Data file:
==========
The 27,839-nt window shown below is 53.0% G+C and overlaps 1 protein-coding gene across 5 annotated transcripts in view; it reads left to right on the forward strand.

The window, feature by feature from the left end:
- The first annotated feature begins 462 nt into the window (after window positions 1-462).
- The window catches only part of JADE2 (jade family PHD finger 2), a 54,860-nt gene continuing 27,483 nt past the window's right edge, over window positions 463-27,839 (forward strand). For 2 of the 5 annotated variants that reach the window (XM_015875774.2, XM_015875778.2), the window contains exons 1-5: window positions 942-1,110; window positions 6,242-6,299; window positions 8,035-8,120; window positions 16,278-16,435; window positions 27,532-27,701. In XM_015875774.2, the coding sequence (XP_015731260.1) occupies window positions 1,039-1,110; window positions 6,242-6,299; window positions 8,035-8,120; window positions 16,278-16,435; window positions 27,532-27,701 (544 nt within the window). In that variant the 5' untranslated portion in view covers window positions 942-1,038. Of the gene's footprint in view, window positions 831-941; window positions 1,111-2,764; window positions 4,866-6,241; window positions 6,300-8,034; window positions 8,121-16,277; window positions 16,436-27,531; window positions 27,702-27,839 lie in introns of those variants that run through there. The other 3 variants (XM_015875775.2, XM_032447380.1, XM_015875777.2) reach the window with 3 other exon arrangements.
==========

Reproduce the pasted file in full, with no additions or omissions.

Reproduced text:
The 27,839-nt window shown below is 53.0% G+C and overlaps 1 protein-coding gene across 5 annotated transcripts in view; it reads left to right on the forward strand.

The window, feature by feature from the left end:
- The first annotated feature begins 462 nt into the window (after window positions 1-462).
- The window catches only part of JADE2 (jade family PHD finger 2), a 54,860-nt gene continuing 27,483 nt past the window's right edge, over window positions 463-27,839 (forward strand). For 2 of the 5 annotated variants that reach the window (XM_015875774.2, XM_015875778.2), the window contains exons 1-5: window positions 942-1,110; window positions 6,242-6,299; window positions 8,035-8,120; window positions 16,278-16,435; window positions 27,532-27,701. In XM_015875774.2, the coding sequence (XP_015731260.1) occupies window positions 1,039-1,110; window positions 6,242-6,299; window positions 8,035-8,120; window positions 16,278-16,435; window positions 27,532-27,701 (544 nt within the window). In that variant the 5' untranslated portion in view covers window positions 942-1,038. Of the gene's footprint in view, window positions 831-941; window positions 1,111-2,764; window positions 4,866-6,241; window positions 6,300-8,034; window positions 8,121-16,277; window positions 16,436-27,531; window positions 27,702-27,839 lie in introns of those variants that run through there. The other 3 variants (XM_015875775.2, XM_032447380.1, XM_015875777.2) reach the window with 3 other exon arrangements.